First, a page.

[Nameplate] Partly Cloudy ~ 81°F  
High: 85°F ~ Low: 64°F
Thursday, Oct. 2, 2014

Return to brick streets is attempt to revitalize downtown

Friday, October 28, 2005

(Photo)
Todd Kennard of the Sikeston Department of Public Works uses a jackhammer to break some asphalt loose.
SIKESTON -- While the city is embracing the future and the technology it brings in most departments, the street department is digging up a piece of the past.

Instead of laying fresh blacktop over exposed brick on streets in the downtown area, city street department crews are removing the pavement and uncovering the original brick.

"It's kind of like taking a step back into time," said Doug Friend, city manager. "Ever since the asphalt was put down, folks have regretted it. We began thinking of ways that we could literally peel it off or pop it off and restore what we think is a historical aspect of our community that was covered up."

Friend said the asphalt was first laid over the brick roughly 30 or 40 years ago.

The street department began experimenting last winter on ways to pull up the asphalt, according to Friend, and are now implementing techniques found to be effective.

"Their ingenuity in doing it is something to be very proud of," Friend said. "We feel pretty good about what we're able to do. We hope that before it's all said and done we can restore all of the brick downtown."

"We plan on using a crew every chance we get to peel that old asphalt off the brick," said Steve Lee, street superintendent for the city.

As for how long it will take to uncover it all, "it's really almost impossible to say with our regular tasks we have to do," Lee said. "As time allows, we're going to really hit it hard every chance we get."

Snow and other weather conditions may also slow the process.

"We're just excited about doing it and look forward to putting as much time as possible on revealing that brick," Lee said.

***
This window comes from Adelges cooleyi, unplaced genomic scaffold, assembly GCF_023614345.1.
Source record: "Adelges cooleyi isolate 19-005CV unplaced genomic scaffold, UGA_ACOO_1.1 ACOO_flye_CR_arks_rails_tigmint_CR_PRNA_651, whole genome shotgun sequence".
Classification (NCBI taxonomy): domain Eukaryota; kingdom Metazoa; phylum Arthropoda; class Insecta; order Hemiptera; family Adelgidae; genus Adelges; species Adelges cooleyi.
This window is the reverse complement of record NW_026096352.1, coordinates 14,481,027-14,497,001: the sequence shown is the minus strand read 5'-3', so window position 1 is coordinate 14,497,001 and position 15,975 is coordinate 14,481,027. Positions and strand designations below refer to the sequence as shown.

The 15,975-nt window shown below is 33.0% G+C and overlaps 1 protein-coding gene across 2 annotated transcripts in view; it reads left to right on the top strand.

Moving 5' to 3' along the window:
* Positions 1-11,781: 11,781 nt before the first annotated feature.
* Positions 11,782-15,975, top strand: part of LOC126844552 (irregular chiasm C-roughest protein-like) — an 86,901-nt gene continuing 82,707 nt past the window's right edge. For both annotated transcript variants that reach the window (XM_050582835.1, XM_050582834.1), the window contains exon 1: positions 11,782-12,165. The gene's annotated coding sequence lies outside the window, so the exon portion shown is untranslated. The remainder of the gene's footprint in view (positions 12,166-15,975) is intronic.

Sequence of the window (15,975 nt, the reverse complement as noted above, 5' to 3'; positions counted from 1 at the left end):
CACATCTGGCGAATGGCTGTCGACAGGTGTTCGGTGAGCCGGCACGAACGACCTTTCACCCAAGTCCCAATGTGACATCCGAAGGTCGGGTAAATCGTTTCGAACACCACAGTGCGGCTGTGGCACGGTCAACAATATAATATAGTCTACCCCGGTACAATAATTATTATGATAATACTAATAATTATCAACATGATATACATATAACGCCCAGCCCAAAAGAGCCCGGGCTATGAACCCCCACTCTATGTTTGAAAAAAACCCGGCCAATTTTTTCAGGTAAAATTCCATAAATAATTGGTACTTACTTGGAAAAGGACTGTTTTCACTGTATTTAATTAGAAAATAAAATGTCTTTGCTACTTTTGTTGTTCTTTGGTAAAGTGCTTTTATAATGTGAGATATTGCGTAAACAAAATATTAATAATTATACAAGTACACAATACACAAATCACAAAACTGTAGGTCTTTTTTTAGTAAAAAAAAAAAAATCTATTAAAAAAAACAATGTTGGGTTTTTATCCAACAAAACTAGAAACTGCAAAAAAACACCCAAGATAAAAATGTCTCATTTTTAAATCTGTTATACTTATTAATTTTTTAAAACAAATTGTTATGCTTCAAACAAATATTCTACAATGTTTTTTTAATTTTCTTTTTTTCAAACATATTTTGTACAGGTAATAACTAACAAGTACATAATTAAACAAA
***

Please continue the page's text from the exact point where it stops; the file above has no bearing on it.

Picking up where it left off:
Unlike laying blacktop for which hot weather is needed, removing blacktop is a fall and winter project.

"The colder the weather the better because it makes that asphalt real brittle," Lee said. "And if there's any adhesive left it's going to let go easier when it's cold."

Once the asphalt is all removed, crews will look at way of repairing or replacing missing bricks.

"Right now were just as pleased as we can be with what we're getting out of it," Friend said.

"A lot of it looks to be in good shape," Lee said. "There will be some spots where service cuts were made in the past and the brick probably removed. We do have some bricks stored at the Public Works complex and there may be a couple of small areas we can repair ourselves."

Once the bricks are exposed, no other maintenance will be needed, according to Lee. "The rains will naturally clean it and they will get a little bit of a shine back," he said.

The project has been "heartily endorsed" by the current and former City Council members, according to Friend. "We're just as happy as we can be to be able to do it."

This project also ties in with the city's work with the Sikeston Area Chamber of Commerce and the Historic Midtown Development Group toward revitalizing the downtown area. "This is just part of that effort as well - little things add up," Friend said. "It's such a neat project to be involved in."

"It's exciting to see that old brick exposed," agreed Lee. "I think there's a lot of history under there."